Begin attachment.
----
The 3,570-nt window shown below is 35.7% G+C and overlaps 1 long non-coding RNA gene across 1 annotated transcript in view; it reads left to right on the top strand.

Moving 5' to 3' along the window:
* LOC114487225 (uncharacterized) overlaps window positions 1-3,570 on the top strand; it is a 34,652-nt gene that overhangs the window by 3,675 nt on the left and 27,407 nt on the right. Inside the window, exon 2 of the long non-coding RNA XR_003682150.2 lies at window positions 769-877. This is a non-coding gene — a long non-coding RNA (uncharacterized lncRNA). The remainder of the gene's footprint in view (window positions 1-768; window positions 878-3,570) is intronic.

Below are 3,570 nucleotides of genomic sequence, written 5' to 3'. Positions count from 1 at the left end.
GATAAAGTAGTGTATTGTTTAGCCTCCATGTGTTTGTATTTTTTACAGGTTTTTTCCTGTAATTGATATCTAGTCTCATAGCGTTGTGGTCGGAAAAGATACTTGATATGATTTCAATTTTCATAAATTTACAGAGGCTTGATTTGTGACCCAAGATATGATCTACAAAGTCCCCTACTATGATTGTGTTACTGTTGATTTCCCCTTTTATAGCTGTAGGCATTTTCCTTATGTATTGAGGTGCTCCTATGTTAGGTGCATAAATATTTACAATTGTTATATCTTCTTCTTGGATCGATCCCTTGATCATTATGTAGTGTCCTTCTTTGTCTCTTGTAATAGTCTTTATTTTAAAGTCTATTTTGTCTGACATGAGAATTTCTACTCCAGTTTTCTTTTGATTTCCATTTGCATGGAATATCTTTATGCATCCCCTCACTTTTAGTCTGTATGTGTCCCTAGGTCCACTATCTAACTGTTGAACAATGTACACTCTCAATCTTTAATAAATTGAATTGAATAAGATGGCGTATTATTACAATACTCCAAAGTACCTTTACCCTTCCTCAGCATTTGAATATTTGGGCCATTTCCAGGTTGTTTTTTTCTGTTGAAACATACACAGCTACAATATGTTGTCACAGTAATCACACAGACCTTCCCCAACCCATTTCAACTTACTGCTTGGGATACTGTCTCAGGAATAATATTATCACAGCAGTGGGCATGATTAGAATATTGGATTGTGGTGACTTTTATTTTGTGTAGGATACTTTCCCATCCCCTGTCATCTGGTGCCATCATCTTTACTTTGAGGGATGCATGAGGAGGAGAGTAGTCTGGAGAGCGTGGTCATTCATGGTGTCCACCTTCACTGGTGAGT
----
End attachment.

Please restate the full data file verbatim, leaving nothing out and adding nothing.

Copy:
The 3,570-nt window shown below is 35.7% G+C and overlaps 1 long non-coding RNA gene across 1 annotated transcript in view; it reads left to right on the top strand.

Moving 5' to 3' along the window:
* LOC114487225 (uncharacterized) overlaps window positions 1-3,570 on the top strand; it is a 34,652-nt gene that overhangs the window by 3,675 nt on the left and 27,407 nt on the right. Inside the window, exon 2 of the long non-coding RNA XR_003682150.2 lies at window positions 769-877. This is a non-coding gene — a long non-coding RNA (uncharacterized lncRNA). The remainder of the gene's footprint in view (window positions 1-768; window positions 878-3,570) is intronic.

Below are 3,570 nucleotides of genomic sequence, written 5' to 3'. Positions count from 1 at the left end.
GATAAAGTAGTGTATTGTTTAGCCTCCATGTGTTTGTATTTTTTACAGGTTTTTTCCTGTAATTGATATCTAGTCTCATAGCGTTGTGGTCGGAAAAGATACTTGATATGATTTCAATTTTCATAAATTTACAGAGGCTTGATTTGTGACCCAAGATATGATCTACAAAGTCCCCTACTATGATTGTGTTACTGTTGATTTCCCCTTTTATAGCTGTAGGCATTTTCCTTATGTATTGAGGTGCTCCTATGTTAGGTGCATAAATATTTACAATTGTTATATCTTCTTCTTGGATCGATCCCTTGATCATTATGTAGTGTCCTTCTTTGTCTCTTGTAATAGTCTTTATTTTAAAGTCTATTTTGTCTGACATGAGAATTTCTACTCCAGTTTTCTTTTGATTTCCATTTGCATGGAATATCTTTATGCATCCCCTCACTTTTAGTCTGTATGTGTCCCTAGGTCCACTATCTAACTGTTGAACAATGTACACTCTCAATCTTTAATAAATTGAATTGAATAAGATGGCGTATTATTACAATACTCCAAAGTACCTTTACCCTTCCTCAGCATTTGAATATTTGGGCCATTTCCAGGTTGTTTTTTTCTGTTGAAACATACACAGCTACAATATGTTGTCACAGTAATCACACAGACCTTCCCCAACCCATTTCAACTTACTGCTTGGGATACTGTCTCAGGAATAATATTATCACAGCAGTGGGCATGATTAGAATATTGGATTGTGGTGACTTTTATTTTGTGTAGGATACTTTCCCATCCCCTGTCATCTGGTGCCATCATCTTTACTTTGAGGGATGCATGAGGAGGAGAGTAGTCTGGAGAGCGTGGTCATTCATGGTGTCCACCTTCACTGGTGAGT